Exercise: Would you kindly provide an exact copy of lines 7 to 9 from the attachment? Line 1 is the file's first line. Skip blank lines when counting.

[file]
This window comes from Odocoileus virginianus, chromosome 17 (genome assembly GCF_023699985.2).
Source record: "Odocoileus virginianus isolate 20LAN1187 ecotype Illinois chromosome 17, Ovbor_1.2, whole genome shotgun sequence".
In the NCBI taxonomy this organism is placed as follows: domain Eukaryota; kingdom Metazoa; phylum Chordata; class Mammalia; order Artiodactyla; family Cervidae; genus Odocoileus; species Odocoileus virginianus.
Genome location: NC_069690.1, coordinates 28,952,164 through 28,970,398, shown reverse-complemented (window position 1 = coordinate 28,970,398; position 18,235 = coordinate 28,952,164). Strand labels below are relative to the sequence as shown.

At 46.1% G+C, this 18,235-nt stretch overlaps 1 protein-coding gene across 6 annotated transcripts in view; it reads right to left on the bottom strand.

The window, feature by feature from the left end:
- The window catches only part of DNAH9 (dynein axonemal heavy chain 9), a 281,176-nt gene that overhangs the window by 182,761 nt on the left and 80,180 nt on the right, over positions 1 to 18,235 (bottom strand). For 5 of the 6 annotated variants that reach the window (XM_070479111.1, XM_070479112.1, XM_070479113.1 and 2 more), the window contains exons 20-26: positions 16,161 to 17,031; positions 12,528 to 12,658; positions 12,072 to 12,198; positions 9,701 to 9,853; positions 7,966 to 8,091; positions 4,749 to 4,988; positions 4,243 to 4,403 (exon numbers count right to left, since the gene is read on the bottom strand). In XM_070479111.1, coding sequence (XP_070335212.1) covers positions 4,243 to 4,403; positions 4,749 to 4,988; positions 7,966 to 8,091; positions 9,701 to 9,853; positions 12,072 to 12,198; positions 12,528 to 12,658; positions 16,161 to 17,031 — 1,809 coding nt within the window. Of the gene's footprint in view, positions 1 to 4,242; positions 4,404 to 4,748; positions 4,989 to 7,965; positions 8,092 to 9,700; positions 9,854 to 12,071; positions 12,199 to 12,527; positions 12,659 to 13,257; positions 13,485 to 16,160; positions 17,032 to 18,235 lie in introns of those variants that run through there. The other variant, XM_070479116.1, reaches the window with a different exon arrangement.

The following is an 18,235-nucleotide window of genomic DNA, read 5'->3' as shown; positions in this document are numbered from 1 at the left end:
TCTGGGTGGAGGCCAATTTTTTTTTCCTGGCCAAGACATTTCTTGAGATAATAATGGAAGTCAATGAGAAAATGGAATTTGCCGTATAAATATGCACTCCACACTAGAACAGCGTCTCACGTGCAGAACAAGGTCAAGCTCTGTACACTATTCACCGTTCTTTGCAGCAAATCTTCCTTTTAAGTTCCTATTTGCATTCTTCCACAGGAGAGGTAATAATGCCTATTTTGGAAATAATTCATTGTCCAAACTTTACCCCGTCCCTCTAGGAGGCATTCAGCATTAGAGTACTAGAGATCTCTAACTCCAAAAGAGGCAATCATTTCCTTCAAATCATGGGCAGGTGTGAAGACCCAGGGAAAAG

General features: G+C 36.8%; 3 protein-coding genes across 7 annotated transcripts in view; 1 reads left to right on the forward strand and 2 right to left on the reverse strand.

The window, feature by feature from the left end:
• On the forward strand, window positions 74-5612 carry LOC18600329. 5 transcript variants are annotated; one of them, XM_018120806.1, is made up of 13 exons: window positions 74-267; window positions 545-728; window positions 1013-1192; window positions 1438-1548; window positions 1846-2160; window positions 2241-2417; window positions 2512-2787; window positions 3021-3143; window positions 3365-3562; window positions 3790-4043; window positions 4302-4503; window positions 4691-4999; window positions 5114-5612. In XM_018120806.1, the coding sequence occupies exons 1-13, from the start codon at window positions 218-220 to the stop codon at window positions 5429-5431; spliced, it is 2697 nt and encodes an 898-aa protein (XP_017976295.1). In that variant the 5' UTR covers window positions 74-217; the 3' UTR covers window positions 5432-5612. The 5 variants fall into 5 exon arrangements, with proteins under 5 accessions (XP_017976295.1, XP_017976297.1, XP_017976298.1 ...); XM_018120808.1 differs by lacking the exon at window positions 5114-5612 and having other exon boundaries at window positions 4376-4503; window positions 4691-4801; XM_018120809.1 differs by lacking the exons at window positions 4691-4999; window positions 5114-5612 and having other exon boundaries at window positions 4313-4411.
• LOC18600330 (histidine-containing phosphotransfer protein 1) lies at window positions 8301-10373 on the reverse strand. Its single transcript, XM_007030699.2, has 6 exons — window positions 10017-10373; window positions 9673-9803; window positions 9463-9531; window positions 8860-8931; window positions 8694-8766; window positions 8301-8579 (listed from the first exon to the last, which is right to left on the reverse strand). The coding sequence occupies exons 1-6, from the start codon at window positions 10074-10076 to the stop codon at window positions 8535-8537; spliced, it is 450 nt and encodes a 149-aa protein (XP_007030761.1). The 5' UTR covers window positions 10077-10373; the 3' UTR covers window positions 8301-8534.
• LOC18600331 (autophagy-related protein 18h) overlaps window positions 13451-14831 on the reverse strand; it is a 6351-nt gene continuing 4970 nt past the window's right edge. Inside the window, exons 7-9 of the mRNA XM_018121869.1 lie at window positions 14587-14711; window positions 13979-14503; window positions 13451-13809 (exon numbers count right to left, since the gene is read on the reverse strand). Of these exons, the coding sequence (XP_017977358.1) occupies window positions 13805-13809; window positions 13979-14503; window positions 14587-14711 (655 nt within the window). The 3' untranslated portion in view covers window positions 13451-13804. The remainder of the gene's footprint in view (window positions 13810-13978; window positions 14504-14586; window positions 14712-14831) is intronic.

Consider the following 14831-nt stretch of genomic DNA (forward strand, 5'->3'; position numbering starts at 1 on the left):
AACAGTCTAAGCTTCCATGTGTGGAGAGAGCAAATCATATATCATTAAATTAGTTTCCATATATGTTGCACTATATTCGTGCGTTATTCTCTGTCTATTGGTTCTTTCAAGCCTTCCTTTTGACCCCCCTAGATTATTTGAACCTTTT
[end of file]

- The window catches only part of DNAH9 (dynein axonemal heavy chain 9), a 281,176-nt gene that overhangs the window by 182,761 nt on the left and 80,180 nt on the right, over positions 1 to 18,235 (bottom strand). For 5 of the 6 annotated variants that reach the window (XM_070479111.1, XM_070479112.1, XM_070479113.1 and 2 more), the window contains exons 20-26: positions 16,161 to 17,031; positions 12,528 to 12,658; positions 12,072 to 12,198; positions 9,701 to 9,853; positions 7,966 to 8,091; positions 4,749 to 4,988; positions 4,243 to 4,403 (exon numbers count right to left, since the gene is read on the bottom strand). In XM_070479111.1, coding sequence (XP_070335212.1) covers positions 4,243 to 4,403; positions 4,749 to 4,988; positions 7,966 to 8,091; positions 9,701 to 9,853; positions 12,072 to 12,198; positions 12,528 to 12,658; positions 16,161 to 17,031 — 1,809 coding nt within the window. Of the gene's footprint in view, positions 1 to 4,242; positions 4,404 to 4,748; positions 4,989 to 7,965; positions 8,092 to 9,700; positions 9,854 to 12,071; positions 12,199 to 12,527; positions 12,659 to 13,257; positions 13,485 to 16,160; positions 17,032 to 18,235 lie in introns of those variants that run through there. The other variant, XM_070479116.1, reaches the window with a different exon arrangement.

The following is an 18,235-nucleotide window of genomic DNA, read 5'->3' as shown; positions in this document are numbered from 1 at the left end:
TCTGGGTGGAGGCCAATTTTTTTTTCCTGGCCAAGACATTTCTTGAGATAATAATGGAAGTCAATGAGAAAATGGAATTTGCCGTATAAATATGCACTCCACACTAGAACAGCGTCTCACGTGCAGAACAAGGTCAAGCTCTGTACACTATTCACCGTTCTTTGCAGCAAATCTTCCTTTTAAGTTCCTATTTGCATTCTTCCACAGGAGAGGTAATAATGCCTATTTTGGAAATAATTCATTGTCCAAACTTTACCCCGTCCCTCTAGGAGGCATTCAGCATTAGAGTACTAGAGATCTCTAACTCCAAAAGAGGCAATCATTTCCTTCAAATCATGGGCAGGTGTGAAGACCCAGGGAAAAG